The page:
Oh, yeah, don’t forget about Xavier Benson who was a solid 3 in the Tech LB squad last year.

Iowa State v Texas Tech Photo by John E. Moore III/Getty Images

DB Zech McPhearson

The defensive squad this year absolutely needs to take a step forward in their pass defense. Last season Texas Tech ranked 128 out of 130 teams giving up an average of 307.8 yards per game. Yeah. I know that we play in a pass-heavy conference with really good quarterbacks across the board, but if Tech wants to compete for the top four spots of the conference then it has got to get pass defense under control. That starts with Zech McPhearson.

Last season we had McPhearson transfer to Tech from Penn State after very limited playing time with the Nittany Lions. Sometimes a transfer like that can cause some questions like “how hard working is this guy?” but in one season McPhearson proved that he’s the key DB for our future. He racked up 51 tackles with 5 pass breakups and a sack. And although he didn’t have the flash of getting interceptions like Douglas Coleman, McPhearson was impressively involved for a player on the edge of the field.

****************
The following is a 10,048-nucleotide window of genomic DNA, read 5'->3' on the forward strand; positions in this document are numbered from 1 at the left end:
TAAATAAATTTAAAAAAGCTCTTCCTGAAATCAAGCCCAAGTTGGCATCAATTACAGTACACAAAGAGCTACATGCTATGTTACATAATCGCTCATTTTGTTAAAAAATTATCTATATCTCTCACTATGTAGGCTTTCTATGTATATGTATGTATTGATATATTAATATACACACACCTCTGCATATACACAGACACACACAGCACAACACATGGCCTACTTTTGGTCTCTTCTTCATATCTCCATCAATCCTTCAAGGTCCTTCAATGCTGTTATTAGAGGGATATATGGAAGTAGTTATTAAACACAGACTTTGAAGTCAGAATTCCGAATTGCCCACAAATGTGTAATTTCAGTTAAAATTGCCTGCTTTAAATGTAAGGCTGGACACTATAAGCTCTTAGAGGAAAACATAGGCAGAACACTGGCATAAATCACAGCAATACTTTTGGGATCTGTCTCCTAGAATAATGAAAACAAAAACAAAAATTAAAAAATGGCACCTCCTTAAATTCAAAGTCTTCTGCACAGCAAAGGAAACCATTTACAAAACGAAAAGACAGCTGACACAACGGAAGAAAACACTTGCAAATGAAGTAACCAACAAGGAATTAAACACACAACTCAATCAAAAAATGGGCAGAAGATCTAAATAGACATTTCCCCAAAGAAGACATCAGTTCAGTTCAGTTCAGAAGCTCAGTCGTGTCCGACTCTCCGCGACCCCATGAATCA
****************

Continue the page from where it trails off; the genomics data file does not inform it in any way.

McPhearson has the experience and responsibility to bring together this upperclassmen-heavy DB core together. Seniors Demarcus Fields and Thomas Leggett, with Juniors Adrian Frye and Adam Beck have all the tools to become one of the best pass defending teams in Tech history. I believe they have that capability. I mean in 2018 Adrian Frye was a bonified top 10 defensive back in the nation, Demarcus Fields has proved he’s a reliable ball hawk, Thomas Leggett has the skill set to be a lock-down safety, and Adam Beck is a perfect rotational guy. Could this be Tech’s year to shut down pass-heavy teams?

Wing-man: Adrian Frye

I don’t think I need to give a lot of context for Adrian Frye. Top 10 defense back in the nation as a corner back in 2018 only to regress after he’s moved to the safety position in 2019. Frye sat in Douglas Coleman III’s shadow all season despite having the same, if not better, abilities. I’m inclined to believe that the positional shift gave Frye a learning curve that reflected on his statistical progression, but now that he’s had a year to develop it’s high time he steps back into the spotlight. Because McPhearson is that shutdown defensive back, Frye has to take the mantle of ball hawk and create turnovers for this squad.

DE Eli Howard